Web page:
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What Affects the Cost of a New Bathroom?
The breadth of changes you want to make to your bathroom will be constrained by your budget, but there are ways to get the look and style you want while making cost-effective options.
The Size of Your Bathroom
Bigger bathrooms will need more materials to complete, as well as longer labour hours for contractors to finish their jobs. However, smaller bathrooms might need new plumbing to be more accessible or space-efficient.
While it might be tempting to say that on the surface, smaller bathrooms will be less expensive, costs can soon rack up if you’re needing new pipe fitting or electrical points for power showers.
Undoubtedly, a bigger chunk of your money will go towards plumbing-related activities, such as fitting a new basin and taps, as well as an updated bath or shower and toilet.
The costs can mount if there is a significant alteration to the existing layout, requiring more plumbing work. It’s reasonable to estimate that around £700 to £900 will be required for the plumbing services.
Depending on how old your current bathroom is, you may be looking to upgrade your lighting to LED spotlights, both for their look and lower running costs. Other electrical work may include installing a shaving socket, extractor fan and power shower.
Typical costs can be around the £300 mark depending on other variables.
Tiling is a trade that requires expertise to be executed flawlessly. The average cost for tiling is between £850 to £950.
This is one of the more difficult and costly mistakes to rectify post-project, so it’s important to ensure you get the best tiler you can afford in the first instance to avoid costly repairs or corrections further down the line.
One of the most commonly ignored extras that come back to haunt most homeowners is flooring.
Whilst some bathroom fitters include flooring in their quotes, many others don’t. This can make their quotes seem low, but always make sure to ask exactly what their quote includes so you don’t face any unwelcome surprises.
For vinyl flooring, you can expect to pay in the region of £250 to £450, depending on the size of the bathroom.
Your Choice of Bathroom Suite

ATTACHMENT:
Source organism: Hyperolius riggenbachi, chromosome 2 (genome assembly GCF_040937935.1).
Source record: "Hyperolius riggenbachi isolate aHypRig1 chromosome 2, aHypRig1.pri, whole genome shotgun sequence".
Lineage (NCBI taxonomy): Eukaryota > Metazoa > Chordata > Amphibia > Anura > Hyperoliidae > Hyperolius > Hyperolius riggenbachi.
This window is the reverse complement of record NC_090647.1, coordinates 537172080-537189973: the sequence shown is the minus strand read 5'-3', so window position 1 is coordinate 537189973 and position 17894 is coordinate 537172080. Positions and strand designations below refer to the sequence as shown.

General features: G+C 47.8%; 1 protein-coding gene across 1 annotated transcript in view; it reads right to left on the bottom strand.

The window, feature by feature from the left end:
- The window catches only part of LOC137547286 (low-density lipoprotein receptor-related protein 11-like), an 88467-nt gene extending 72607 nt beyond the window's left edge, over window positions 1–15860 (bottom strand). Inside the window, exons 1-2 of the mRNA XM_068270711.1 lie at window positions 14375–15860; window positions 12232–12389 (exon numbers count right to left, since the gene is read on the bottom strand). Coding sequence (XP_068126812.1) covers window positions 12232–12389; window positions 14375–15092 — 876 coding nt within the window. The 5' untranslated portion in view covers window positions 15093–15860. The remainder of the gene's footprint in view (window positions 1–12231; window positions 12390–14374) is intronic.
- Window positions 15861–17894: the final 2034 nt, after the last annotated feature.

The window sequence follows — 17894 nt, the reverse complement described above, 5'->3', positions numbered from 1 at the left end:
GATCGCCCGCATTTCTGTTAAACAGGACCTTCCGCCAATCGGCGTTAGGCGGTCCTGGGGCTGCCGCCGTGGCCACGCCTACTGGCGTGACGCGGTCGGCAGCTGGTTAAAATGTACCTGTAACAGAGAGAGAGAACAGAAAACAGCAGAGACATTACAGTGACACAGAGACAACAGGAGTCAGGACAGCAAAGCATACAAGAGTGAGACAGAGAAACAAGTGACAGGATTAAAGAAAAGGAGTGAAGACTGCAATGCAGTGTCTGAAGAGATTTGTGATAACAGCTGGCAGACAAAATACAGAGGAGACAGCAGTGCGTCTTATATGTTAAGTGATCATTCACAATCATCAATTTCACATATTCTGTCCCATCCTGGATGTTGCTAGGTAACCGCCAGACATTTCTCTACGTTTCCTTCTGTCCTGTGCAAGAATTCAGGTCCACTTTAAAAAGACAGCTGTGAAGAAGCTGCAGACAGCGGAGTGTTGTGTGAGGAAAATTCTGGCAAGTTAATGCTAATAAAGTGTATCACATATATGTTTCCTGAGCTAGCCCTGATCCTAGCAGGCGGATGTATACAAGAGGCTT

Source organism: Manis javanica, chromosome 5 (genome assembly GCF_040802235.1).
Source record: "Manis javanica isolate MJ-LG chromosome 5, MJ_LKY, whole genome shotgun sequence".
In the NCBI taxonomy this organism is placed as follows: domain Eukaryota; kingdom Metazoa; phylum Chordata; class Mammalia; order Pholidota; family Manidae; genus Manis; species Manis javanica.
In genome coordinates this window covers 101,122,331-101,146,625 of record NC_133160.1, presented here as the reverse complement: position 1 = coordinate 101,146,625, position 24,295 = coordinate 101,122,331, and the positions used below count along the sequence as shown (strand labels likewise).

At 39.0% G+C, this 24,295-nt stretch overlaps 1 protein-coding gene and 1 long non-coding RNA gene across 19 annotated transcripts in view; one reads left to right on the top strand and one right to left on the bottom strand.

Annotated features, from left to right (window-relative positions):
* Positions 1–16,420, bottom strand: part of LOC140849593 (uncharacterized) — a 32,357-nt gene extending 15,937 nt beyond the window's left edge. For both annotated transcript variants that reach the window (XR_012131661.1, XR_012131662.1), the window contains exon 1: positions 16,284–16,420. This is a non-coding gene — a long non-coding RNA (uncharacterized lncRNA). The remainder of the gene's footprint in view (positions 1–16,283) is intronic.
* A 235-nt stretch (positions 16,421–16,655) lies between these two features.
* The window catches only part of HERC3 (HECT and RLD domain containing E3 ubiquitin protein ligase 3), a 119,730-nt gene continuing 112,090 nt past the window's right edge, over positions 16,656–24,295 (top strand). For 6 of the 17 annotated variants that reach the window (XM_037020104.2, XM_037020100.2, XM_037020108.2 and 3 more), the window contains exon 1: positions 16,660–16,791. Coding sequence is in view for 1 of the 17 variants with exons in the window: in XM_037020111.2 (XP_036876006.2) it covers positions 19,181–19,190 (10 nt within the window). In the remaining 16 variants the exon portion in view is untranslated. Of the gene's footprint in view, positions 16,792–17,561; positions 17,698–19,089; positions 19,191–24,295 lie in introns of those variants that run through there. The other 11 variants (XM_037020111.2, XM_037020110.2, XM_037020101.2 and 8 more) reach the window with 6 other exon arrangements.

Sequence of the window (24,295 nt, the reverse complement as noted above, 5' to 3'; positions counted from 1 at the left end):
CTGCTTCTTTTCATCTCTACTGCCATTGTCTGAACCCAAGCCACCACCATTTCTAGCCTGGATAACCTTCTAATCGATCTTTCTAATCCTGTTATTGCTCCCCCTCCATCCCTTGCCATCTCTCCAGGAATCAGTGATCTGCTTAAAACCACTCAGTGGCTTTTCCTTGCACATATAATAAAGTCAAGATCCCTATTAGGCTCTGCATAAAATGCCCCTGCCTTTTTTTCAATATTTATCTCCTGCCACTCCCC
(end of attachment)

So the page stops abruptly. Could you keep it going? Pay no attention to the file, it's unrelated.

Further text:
Most people prefer to select the bathroom suite of their choice and then find an installer. The bathroom suite is a significant purchase, and when you have made such a commitment, you must find the right installer who will bring your dream to life.
Bathroom suite prices will typically be around the £1000 mark for standard suites, with budget ones coming in a bit lower; while luxury suites will be significantly higher.
If You Use a Bathroom Designer
If you’re undertaking a particularly tricky renovation on a small space or making over a seriously neglected bathroom in need of a lot of TLC, you may want to enlist the help of a bathroom designer to offer you the most space-efficient layout.
Most plumbing suppliers will offer this service in-house, and plans can be drawn up to put in your chosen suite and any other extras into a CAD layout to visually show you what would work in your space.
This is an optional extra but can be a great helping hand if you’re new to renovating and don’t know where to start, or if your space is particularly small and you’re not sure how to use the space effectively.
As with all home renovation projects, the location your property is in will impact your costs.
If you’re in central London with no on-site parking for contractors, remember to factor in parking permits to your project fee – but if you’re living in the middle of the countryside with plenty of curb-side parking available, this will be something you can thankfully save on during your renovations.
Your Choice of Accessories
Consider accessories as your finishing touches, with things like mirrors, shelves, toilet roll holder, towel rail or ring, soap dish or dispenser and hooks falling into this category.
Some of these can be held off from your original project, as most are nice-to-haves; but you may soon realise how important a mirror is in your bathroom, so it’s best to factor it into your original budget so you’re not left with a half-finished space at the end of your renovation.
Removing Previous Fittings and Fixtures and Clearing Rubbish
Finally, another important aspect is the cost of gutting your existing bathroom and disposing of the waste. Average costs for gutting and waste disposal fall within the £300 to £1,000 mark, and skip hire is the most common solution as all the waste can be removed in one go.